History of the Lake Decatur Watershed Partnership
Sangamon River/Lake Decatur Watershed TMDL Report
For more information on how to get involved and get cost-share
Lake Decatur watershed encompasses 925 square miles in Macon, DeWitt, Piatt, McLean, Champaign, Ford, Shelby, Christian, and Sangamon Counties in central Illinois. 87% of the watershed is devoted to row crop agriculture. Cities and towns in the watershed include Decatur, Maroa, Cerro Gordo, Monticello, Mahomet, Gibson City, and Saybrook. Lake Decatur was built in 1922 and now serves the drinking water needs of 90,000 people. Almost immediately after it was built, however, sedimentation issues threatened to decrease the lake’s storage capacity, and by 1946 the planned storage capacity had been cut by 25%.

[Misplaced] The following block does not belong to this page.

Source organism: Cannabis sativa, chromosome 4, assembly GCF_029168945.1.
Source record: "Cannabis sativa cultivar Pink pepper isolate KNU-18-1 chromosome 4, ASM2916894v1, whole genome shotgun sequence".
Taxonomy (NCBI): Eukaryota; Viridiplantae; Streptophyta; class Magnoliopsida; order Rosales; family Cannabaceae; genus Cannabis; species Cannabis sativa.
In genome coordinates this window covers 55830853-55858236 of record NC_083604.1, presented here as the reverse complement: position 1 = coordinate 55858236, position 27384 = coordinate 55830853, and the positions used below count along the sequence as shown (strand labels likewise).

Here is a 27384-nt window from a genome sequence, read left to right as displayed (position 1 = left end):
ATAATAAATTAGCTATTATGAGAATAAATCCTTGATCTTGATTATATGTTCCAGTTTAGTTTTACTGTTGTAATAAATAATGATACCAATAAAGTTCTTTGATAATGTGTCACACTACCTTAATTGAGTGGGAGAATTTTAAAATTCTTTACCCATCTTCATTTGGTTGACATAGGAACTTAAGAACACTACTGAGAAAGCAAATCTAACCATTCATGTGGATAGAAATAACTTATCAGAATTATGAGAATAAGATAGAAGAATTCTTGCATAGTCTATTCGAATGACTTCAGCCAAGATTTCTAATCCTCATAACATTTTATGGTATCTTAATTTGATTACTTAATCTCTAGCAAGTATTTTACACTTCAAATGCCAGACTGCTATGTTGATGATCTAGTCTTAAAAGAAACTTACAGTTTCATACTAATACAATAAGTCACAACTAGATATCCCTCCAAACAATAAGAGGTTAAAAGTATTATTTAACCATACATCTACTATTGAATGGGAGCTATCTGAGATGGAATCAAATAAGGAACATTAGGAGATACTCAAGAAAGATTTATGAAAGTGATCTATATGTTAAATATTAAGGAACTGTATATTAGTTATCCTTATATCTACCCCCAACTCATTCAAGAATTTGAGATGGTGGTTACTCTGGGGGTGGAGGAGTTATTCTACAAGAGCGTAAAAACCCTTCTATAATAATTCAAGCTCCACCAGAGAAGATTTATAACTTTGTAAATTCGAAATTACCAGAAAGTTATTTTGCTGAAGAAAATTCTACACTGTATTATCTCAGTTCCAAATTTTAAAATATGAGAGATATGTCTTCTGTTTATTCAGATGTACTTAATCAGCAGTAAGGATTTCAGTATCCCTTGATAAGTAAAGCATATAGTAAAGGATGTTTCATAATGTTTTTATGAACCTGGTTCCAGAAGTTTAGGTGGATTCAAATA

The Macon County Soil & Water Conservation District (SWCD) was formed in 1943 and by a year later, more than 200 farmers had been encouraged to use conservation practices such as contour farming, strip cropping, terracing, dams, and grassed waterways. Due to growing concern in the 1960s of the ecological effects of impounding natural streams, another reservoir project was put on hold. Over the years, dredging projects were conducted instead on Lake Decatur to increase the holding capacity of the lake. The various watershed committees and the Macon County SWCD have worked since then on encouraging conservation practices and the scientific application of fertilizer to ensure no more chemicals are used in the watershed than are needed.